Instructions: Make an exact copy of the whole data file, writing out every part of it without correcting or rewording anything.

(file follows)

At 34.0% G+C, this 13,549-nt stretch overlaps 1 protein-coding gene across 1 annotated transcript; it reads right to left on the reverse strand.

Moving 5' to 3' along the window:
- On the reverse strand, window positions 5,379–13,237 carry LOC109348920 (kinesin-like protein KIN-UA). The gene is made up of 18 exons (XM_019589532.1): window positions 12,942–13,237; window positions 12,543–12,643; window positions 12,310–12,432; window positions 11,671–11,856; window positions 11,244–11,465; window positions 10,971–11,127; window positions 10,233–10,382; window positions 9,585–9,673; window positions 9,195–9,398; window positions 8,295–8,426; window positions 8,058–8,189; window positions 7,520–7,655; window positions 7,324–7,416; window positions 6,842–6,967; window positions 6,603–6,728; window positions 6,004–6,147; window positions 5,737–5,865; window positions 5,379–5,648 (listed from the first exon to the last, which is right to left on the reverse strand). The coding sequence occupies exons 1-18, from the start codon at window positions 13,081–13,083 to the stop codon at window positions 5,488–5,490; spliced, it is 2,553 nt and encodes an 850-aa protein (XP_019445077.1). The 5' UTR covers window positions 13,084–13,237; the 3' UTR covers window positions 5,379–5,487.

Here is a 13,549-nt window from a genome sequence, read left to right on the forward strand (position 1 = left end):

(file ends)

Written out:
At 34.0% G+C, this 13,549-nt stretch overlaps 1 protein-coding gene across 1 annotated transcript; it reads right to left on the reverse strand.

Moving 5' to 3' along the window:
- On the reverse strand, window positions 5,379–13,237 carry LOC109348920 (kinesin-like protein KIN-UA). The gene is made up of 18 exons (XM_019589532.1): window positions 12,942–13,237; window positions 12,543–12,643; window positions 12,310–12,432; window positions 11,671–11,856; window positions 11,244–11,465; window positions 10,971–11,127; window positions 10,233–10,382; window positions 9,585–9,673; window positions 9,195–9,398; window positions 8,295–8,426; window positions 8,058–8,189; window positions 7,520–7,655; window positions 7,324–7,416; window positions 6,842–6,967; window positions 6,603–6,728; window positions 6,004–6,147; window positions 5,737–5,865; window positions 5,379–5,648 (listed from the first exon to the last, which is right to left on the reverse strand). The coding sequence occupies exons 1-18, from the start codon at window positions 13,081–13,083 to the stop codon at window positions 5,488–5,490; spliced, it is 2,553 nt and encodes an 850-aa protein (XP_019445077.1). The 5' UTR covers window positions 13,084–13,237; the 3' UTR covers window positions 5,379–5,487.

Here is a 13,549-nt window from a genome sequence, read left to right on the forward strand (position 1 = left end):